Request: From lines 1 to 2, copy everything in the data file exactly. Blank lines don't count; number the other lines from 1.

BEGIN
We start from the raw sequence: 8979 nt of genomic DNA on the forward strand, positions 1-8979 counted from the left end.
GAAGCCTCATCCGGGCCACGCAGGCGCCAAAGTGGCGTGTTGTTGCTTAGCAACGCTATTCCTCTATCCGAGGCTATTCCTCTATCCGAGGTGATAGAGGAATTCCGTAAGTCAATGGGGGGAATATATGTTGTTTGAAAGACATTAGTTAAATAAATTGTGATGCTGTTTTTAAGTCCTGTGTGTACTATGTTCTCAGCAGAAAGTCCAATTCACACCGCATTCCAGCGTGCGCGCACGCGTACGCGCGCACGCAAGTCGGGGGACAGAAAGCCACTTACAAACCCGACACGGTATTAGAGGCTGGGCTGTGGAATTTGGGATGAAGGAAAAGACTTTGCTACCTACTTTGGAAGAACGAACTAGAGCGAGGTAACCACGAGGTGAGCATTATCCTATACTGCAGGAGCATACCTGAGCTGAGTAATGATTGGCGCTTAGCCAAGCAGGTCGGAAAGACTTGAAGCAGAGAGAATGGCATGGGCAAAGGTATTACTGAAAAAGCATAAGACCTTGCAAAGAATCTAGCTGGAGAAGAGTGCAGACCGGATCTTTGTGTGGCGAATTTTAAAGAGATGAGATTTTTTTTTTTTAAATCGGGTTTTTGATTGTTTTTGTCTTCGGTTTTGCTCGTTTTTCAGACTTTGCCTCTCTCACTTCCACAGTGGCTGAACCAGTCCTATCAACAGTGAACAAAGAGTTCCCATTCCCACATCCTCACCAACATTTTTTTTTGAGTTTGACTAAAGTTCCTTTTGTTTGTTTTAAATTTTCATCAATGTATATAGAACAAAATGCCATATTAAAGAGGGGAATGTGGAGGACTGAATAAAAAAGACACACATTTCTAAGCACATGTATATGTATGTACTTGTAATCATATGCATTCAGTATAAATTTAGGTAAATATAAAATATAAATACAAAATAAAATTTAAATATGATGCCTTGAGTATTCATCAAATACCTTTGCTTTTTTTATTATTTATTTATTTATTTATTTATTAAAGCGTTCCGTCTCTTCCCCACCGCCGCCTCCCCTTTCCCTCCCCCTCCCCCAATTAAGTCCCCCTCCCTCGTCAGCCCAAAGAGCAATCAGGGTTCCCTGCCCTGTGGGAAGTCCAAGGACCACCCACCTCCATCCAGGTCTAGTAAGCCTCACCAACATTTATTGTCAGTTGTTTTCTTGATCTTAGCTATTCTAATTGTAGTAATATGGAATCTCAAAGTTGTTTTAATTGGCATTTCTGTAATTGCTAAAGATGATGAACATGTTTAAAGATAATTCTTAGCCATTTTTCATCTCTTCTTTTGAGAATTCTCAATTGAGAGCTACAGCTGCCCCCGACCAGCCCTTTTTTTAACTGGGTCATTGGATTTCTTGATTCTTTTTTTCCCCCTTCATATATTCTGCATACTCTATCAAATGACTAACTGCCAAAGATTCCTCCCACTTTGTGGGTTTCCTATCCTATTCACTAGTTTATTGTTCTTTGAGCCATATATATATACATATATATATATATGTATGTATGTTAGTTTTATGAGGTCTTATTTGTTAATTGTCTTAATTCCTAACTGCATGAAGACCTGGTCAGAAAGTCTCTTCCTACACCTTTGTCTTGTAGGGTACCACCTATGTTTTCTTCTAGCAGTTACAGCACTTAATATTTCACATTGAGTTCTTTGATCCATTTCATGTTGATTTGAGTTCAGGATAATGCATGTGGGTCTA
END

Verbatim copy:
We start from the raw sequence: 8979 nt of genomic DNA on the forward strand, positions 1-8979 counted from the left end.
GAAGCCTCATCCGGGCCACGCAGGCGCCAAAGTGGCGTGTTGTTGCTTAGCAACGCTATTCCTCTATCCGAGGCTATTCCTCTATCCGAGGTGATAGAGGAATTCCGTAAGTCAATGGGGGGAATATATGTTGTTTGAAAGACATTAGTTAAATAAATTGTGATGCTGTTTTTAAGTCCTGTGTGTACTATGTTCTCAGCAGAAAGTCCAATTCACACCGCATTCCAGCGTGCGCGCACGCGTACGCGCGCACGCAAGTCGGGGGACAGAAAGCCACTTACAAACCCGACACGGTATTAGAGGCTGGGCTGTGGAATTTGGGATGAAGGAAAAGACTTTGCTACCTACTTTGGAAGAACGAACTAGAGCGAGGTAACCACGAGGTGAGCATTATCCTATACTGCAGGAGCATACCTGAGCTGAGTAATGATTGGCGCTTAGCCAAGCAGGTCGGAAAGACTTGAAGCAGAGAGAATGGCATGGGCAAAGGTATTACTGAAAAAGCATAAGACCTTGCAAAGAATCTAGCTGGAGAAGAGTGCAGACCGGATCTTTGTGTGGCGAATTTTAAAGAGATGAGATTTTTTTTTTTTAAATCGGGTTTTTGATTGTTTTTGTCTTCGGTTTTGCTCGTTTTTCAGACTTTGCCTCTCTCACTTCCACAGTGGCTGAACCAGTCCTATCAACAGTGAACAAAGAGTTCCCATTCCCACATCCTCACCAACATTTTTTTTTGAGTTTGACTAAAGTTCCTTTTGTTTGTTTTAAATTTTCATCAATGTATATAGAACAAAATGCCATATTAAAGAGGGGAATGTGGAGGACTGAATAAAAAAGACACACATTTCTAAGCACATGTATATGTATGTACTTGTAATCATATGCATTCAGTATAAATTTAGGTAAATATAAAATATAAATACAAAATAAAATTTAAATATGATGCCTTGAGTATTCATCAAATACCTTTGCTTTTTTTATTATTTATTTATTTATTTATTTATTAAAGCGTTCCGTCTCTTCCCCACCGCCGCCTCCCCTTTCCCTCCCCCTCCCCCAATTAAGTCCCCCTCCCTCGTCAGCCCAAAGAGCAATCAGGGTTCCCTGCCCTGTGGGAAGTCCAAGGACCACCCACCTCCATCCAGGTCTAGTAAGCCTCACCAACATTTATTGTCAGTTGTTTTCTTGATCTTAGCTATTCTAATTGTAGTAATATGGAATCTCAAAGTTGTTTTAATTGGCATTTCTGTAATTGCTAAAGATGATGAACATGTTTAAAGATAATTCTTAGCCATTTTTCATCTCTTCTTTTGAGAATTCTCAATTGAGAGCTACAGCTGCCCCCGACCAGCCCTTTTTTTAACTGGGTCATTGGATTTCTTGATTCTTTTTTTCCCCCTTCATATATTCTGCATACTCTATCAAATGACTAACTGCCAAAGATTCCTCCCACTTTGTGGGTTTCCTATCCTATTCACTAGTTTATTGTTCTTTGAGCCATATATATATACATATATATATATATGTATGTATGTTAGTTTTATGAGGTCTTATTTGTTAATTGTCTTAATTCCTAACTGCATGAAGACCTGGTCAGAAAGTCTCTTCCTACACCTTTGTCTTGTAGGGTACCACCTATGTTTTCTTCTAGCAGTTACAGCACTTAATATTTCACATTGAGTTCTTTGATCCATTTCATGTTGATTTGAGTTCAGGATAATGCATGTGGGTCTA